The unary keyword operator sizeof, should have its operand parenthesized even if it is an expression; e.g. int8_t arr[64]; memset(arr, 42, sizeof(arr));.

Literals

Use \uXXXX unicode escapes for non-ASCII characters. The character set for XUL, DTD, script, and properties files is UTF-8, which is not easily readable.

Prefixes

Follow these naming prefix conventions:

Variable prefixes

  • k=constant (e.g. kNC_child). Not all code uses this style; some uses ALL_CAPS for constants.

  • g=global (e.g. gPrefService)

  • a=argument (e.g. aCount)

  • C++ Specific Prefixes

    • s=static member (e.g. sPrefChecked)

    • m=member (e.g. mLength)

    • e=enum variants (e.g. enum Foo { eBar, eBaz }). Enum classes should use CamelCase instead (e.g. enum class Foo { Bar, Baz }).

Global functions/macros/etc

  • Macros begin with MOZ_, and are all caps (e.g. MOZ_WOW_GOODNESS). Note that older code uses the NS_ prefix; while these aren’t being changed, you should only use MOZ_ for new macros. The only exception is if you’re creating a new macro, which is part of a set of related macros still using the old NS_ prefix. Then you should be consistent with the existing macros.

Error Variables

  • Local variables that are assigned nsresult result codes should be named rv (i.e., e.g., not res, not result, not foo). rv should not be used for bool or other result types.

  • Local variables that are assigned bool result codes should be named ok.

C/C++ practices

  • Have you checked for compiler warnings? Warnings often point to real bugs. Many of them are enabled by default in the build system.

  • In C++ code, use nullptr for pointers. In C code, using NULL or 0 is allowed.

Note

For the C++ rule, clang-tidy provides the modernize-use-nullptr check with autofixes.

  • Don’t use PRBool and PRPackedBool in C++, use bool instead.

  • For checking if a std container has no items, don’t use size(), instead use empty().

  • When testing a pointer, use (!myPtr) or (myPtr); don’t use myPtr != nullptr or myPtr == nullptr.

  • Do not compare x == true or x == false. Use (x) or (!x) instead. if (x == true) may have semantics different from if (x)!

Note

clang-tidy provides the readability-simplify-boolean-expr check with autofixes that checks for these and some other boolean expressions that can be simplified.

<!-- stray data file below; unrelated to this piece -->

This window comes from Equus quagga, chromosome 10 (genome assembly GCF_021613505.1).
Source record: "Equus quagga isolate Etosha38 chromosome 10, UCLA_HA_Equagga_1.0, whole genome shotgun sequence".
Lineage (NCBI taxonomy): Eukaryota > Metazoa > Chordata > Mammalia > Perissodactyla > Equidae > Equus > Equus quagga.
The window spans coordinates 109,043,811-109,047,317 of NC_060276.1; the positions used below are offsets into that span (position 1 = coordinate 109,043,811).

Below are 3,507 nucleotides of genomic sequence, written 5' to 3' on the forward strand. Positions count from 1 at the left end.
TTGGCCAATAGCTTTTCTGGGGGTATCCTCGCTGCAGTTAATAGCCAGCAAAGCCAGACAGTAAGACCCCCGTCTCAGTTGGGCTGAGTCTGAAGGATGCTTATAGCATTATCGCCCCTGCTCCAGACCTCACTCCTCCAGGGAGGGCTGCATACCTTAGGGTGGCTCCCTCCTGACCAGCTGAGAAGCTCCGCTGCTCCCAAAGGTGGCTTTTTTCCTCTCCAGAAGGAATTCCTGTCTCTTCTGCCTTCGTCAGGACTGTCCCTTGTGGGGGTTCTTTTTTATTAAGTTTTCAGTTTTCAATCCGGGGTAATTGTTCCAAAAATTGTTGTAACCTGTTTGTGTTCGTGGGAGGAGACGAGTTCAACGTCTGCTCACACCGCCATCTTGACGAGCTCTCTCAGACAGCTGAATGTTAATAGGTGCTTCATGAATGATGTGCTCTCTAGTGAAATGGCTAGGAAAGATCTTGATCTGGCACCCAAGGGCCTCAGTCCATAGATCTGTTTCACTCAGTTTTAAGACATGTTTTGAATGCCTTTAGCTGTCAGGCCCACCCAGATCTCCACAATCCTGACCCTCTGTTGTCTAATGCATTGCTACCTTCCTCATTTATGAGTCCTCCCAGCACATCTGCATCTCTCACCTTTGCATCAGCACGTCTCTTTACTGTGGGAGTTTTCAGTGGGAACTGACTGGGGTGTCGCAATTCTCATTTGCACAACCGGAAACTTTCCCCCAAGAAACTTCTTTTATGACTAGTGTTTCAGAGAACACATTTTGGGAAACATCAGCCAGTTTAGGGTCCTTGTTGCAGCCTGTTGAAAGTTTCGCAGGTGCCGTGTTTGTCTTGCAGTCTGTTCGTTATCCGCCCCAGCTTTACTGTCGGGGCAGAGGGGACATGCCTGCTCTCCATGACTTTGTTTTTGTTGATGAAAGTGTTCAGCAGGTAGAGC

• In general, initialize variables with nsFoo aFoo = bFoo, and not nsFoo aFoo(bFoo).

    • For constructors, initialize member variables with : nsFoo aFoo(bFoo) syntax.

  • To avoid warnings created by variables used only in debug builds, use the DebugOnly<T> helper when declaring them.

  • You should use the static preference API for working with preferences.

  • One-argument constructors, that are not copy or move constructors, should generally be marked explicit. Exceptions should be annotated with MOZ_IMPLICIT.

  • Use char32_t as the return type or argument type of a method that returns or takes as argument a single Unicode scalar value. (Don’t use UTF-32 strings, though.)

  • Prefer unsigned types for semantically-non-negative integer values.

  • When operating on integers that could overflow, use CheckedInt.

  • Avoid the usage of typedef, instead, please use using instead.

Note

For parts of this rule, clang-tidy provides the modernize-use-using check with autofixes.

Header files

Since the Firefox code base is huge and uses a monolithic build, it is of utmost importance for keeping build times reasonable to limit the number of included files in each translation unit to the required minimum. Exported header files need particular attention in this regard, since their included files propagate, and many of them are directly or indirectly included in a large number of translation units.

  • Include guards are named per the Google coding style (i.e. upper snake case with a single trailing underscore). They should not include a leading MOZ_ or MOZILLA_. For example, dom/media/foo.h would use the guard DOM_MEDIA_FOO_H_.